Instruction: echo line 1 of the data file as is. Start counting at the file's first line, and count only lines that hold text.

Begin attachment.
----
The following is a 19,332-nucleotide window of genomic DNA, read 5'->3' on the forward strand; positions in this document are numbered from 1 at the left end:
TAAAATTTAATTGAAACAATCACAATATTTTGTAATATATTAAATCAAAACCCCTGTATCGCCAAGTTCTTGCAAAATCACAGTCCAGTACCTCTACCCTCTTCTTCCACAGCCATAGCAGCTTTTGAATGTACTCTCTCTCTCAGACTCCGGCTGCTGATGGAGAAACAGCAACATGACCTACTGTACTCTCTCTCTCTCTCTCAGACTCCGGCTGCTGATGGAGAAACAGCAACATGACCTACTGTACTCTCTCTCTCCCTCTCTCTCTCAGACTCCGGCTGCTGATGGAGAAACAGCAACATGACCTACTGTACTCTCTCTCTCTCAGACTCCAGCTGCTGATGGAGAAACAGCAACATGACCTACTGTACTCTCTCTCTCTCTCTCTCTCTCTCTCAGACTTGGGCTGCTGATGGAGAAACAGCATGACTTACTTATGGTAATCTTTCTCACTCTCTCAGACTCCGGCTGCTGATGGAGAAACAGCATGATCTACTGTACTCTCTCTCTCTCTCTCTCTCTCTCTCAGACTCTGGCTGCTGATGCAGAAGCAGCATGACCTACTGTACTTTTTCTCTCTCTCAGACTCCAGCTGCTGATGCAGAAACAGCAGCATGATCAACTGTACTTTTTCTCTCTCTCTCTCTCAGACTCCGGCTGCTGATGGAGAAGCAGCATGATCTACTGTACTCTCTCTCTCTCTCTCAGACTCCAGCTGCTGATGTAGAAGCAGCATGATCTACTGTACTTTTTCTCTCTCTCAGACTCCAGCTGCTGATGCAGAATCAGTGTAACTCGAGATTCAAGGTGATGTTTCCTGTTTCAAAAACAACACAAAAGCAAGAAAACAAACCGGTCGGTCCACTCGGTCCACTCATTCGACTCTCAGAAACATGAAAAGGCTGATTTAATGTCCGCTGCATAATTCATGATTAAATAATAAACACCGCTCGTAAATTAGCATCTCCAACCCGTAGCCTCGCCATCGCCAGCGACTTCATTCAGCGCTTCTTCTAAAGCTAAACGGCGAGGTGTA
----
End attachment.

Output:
The following is a 19,332-nucleotide window of genomic DNA, read 5'->3' on the forward strand; positions in this document are numbered from 1 at the left end: